Later Chad took my acoustic guitar back to the hotel room. He shows up the next morning with a new part to the song and Sammy hears it and says, “I could sing a chorus over that.” So we insert it into the arrangement, and after awhile I’m going, “They’re right, this is actually sounding pretty good.” And so we built up the track until the end of the day. Then over the next couple of weeks as we’re doing the overdubs, I started to realize that the melody Sammy’s singing doesn’t actually go with the chords that Chad wrote for the chorus part. So I had to go and listen to Sammy’s vocals without guitars and bass, and figure out melodically what he thought he was singing over harmonically. Once I realized what he was singing over in his mind, I had to go find those chords.
Did the reharmonized version
throw him off?
Satriani: No, it fit because I think when we did the last tracking together everyone was just worried about their parts, they really weren’t thinking about what Sammy was singing, they figured he’d change his vocals. But I know Sammy and when Sammy gets on a trajectory he’s not going to change his vocals. He’s going to look at me and say, “Joe, change those chords.”
“Come Closer” showcases a
moodier side of the band.
Anthony: That’s a song where Sammy already had the vocals and lyrics first.
Satriani: One morning I just went over to my piano and put the cup of coffee on one end and the iPhone on the other side and I very quietly sang a moody… it was sort of like, if you can imagine, Radiohead doing an R&B song. It was kind of drifty, especially in my croaky voice. I quickly emailed it to Sammy to see if this was something he could get into because this was me putting him in a lower register.
Was that one originally written
on the piano in A♭ minor
(as it sounds) or A minor but
then played tuned down?
Satriani: It was written in A minor. I’m not too good with A♭ minor [laughs]. I play just enough piano to get a song across.
Michael Anthony’s Gearbox
Yamaha BB300MA Michael Anthony signature bass
MXR Micro Chorus (live only), MXR Blue Box (live)
Strings, Picks, and Accessories
Dunlop picks, Jim Dunlop strings (.045, .065, .087, .107), Monster Cable (studio), Shure wireless (live)
Joe, in your “Come Closer”
solo, you play this long arpeggiated
sequence then in the
last two measures you break
away from it so it doesn’t
Satriani: Right, I had to let loose. To tell you the truth, when we were rehearsing, it had a loaded bluesy solo in the beginning, and I just started thinking that it sounded too much like a power ballad where the guitar player steps up and he’s blowing a solo on the mountain top. I thought that was too corny. I kept thinking with the solo that I wanted to be part of the band.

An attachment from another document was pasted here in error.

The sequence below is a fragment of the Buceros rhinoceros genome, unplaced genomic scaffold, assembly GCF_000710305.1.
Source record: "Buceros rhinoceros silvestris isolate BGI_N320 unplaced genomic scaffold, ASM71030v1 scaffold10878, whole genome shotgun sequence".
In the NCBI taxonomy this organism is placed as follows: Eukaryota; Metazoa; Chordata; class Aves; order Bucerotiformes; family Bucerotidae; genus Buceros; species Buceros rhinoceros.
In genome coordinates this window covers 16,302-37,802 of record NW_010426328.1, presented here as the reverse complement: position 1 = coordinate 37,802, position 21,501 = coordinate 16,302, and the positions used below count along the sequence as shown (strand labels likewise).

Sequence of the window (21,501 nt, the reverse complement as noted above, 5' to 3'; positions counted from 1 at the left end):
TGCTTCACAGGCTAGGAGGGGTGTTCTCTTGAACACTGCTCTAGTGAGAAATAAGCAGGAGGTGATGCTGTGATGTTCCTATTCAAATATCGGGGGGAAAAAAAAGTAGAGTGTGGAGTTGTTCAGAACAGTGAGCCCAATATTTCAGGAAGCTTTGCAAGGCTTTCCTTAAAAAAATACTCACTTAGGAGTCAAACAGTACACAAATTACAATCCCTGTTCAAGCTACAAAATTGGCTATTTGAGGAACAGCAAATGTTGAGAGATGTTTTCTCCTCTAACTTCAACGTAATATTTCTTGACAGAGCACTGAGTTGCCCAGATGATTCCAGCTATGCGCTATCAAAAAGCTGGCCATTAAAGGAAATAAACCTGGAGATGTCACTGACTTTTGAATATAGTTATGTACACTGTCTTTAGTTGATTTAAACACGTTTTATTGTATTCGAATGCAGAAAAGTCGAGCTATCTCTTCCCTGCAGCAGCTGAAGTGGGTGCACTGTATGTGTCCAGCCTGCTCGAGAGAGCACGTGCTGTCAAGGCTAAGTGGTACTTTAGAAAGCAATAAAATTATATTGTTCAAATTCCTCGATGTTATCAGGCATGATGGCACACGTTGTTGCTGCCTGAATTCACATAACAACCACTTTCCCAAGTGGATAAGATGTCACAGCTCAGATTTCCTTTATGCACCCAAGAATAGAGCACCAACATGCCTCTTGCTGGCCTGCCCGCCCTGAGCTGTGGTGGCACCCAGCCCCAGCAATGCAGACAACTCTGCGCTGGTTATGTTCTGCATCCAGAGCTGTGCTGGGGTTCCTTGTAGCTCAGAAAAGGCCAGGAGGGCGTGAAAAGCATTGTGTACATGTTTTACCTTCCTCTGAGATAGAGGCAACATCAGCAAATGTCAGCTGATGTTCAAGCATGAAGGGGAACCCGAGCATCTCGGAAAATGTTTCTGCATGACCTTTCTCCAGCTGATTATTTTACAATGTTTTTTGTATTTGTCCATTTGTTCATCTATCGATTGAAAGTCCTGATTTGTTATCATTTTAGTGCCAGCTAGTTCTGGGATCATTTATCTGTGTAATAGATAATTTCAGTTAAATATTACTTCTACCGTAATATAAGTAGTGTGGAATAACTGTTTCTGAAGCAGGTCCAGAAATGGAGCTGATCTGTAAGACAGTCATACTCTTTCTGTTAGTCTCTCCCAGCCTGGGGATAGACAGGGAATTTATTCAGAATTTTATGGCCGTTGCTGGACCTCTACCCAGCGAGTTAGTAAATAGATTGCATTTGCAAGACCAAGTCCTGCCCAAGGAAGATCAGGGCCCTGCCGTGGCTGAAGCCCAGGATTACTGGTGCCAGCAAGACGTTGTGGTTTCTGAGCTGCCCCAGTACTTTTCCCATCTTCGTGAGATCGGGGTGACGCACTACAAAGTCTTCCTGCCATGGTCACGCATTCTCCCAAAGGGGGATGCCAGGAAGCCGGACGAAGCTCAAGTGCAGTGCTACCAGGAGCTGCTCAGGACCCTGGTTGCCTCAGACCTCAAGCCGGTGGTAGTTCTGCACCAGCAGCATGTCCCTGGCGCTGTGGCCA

Let’s talk gear for a second.
Joe, I understand on this
record you used that blue
Ibanez prototype with three
single-coils you played on the
Experience Hendrix tour.
Satriani: Yeah, that prototype is a winner, man. We’ve worked on that one for almost 10 years now and Steve Blucher at DiMarzio just came up with really cool pickups that, for some reason, really go together with a maple neck and that particular body. It just sounds like the punchiest Strat you ever heard in your life.
Is this the first album you
recorded with this guitar?
Satriani: I think it is. And the whole record was done primarily on my new 4-channel Marshall signature amp called the JVM 410 Joe Satriani Signature Model.
Michael, I know you generally
use your Yamaha signature
bass, but what happened to
the Jack Daniel’s bass?
Anthony: I still have it and it will probably come out on tour. At the end of every tour, I put it in the closet and say I’m done with it. And there’s always somebody like you who says, “Hey, what’s with the Jack Daniel’s bass?” My original one has been on display for at least a couple of years now at the Rock and Roll Hall of Fame in Cleveland.
Michael, there’s a rumor that
you’re the richest among the
original Van Halen members,
is that true?
Anthony: [Laughs.] Well, everybody used to joke that I saved the first dollar that I ever made in Van Halen. I probably did somewhere. You know what, my wife Sue and I, we just celebrated our 30th wedding anniversary in February. That might have something to do with it, because every guy in Van Halen is divorced—a couple of them a couple of times. So, of course, that’s going to tax their account a little bit.
Some people out there say
Chickenfoot is in it just for
the money, but you guys don’t
really need the money. Sammy
made something like 80 million
dollars selling a share of
his tequila business.
Anthony: And that was just selling the first 80 percent. Once he sold the last 20 percent, I’m sure he made a good penny on that, too. The best part about Chickenfoot is that nobody needs the money. We’ve got nothing we need to prove to anybody. We wanted this to be a fun band and when we get in the studio it’s just so loose, relaxed, and open. It’s like the early days of Van Halen. Everybody’s just throwing in their input and having a great time making music. We don’t want any pressure and we said if any came up, we should just stop doing this.
Michael, if the situation presented
itself, would you rejoin
Anthony: At this point in my life and career, I’m so happy with what I’m doing and I want to have fun making music. I don’t want any drama. That whole drama thing in Van Halen, the way it ended up, I was like, “I’d rather make no money having fun playing music than make a shitload of money tearing my hair out.” Maybe when I was 20 it would have been different, but not at this point. I want to keep my sanity.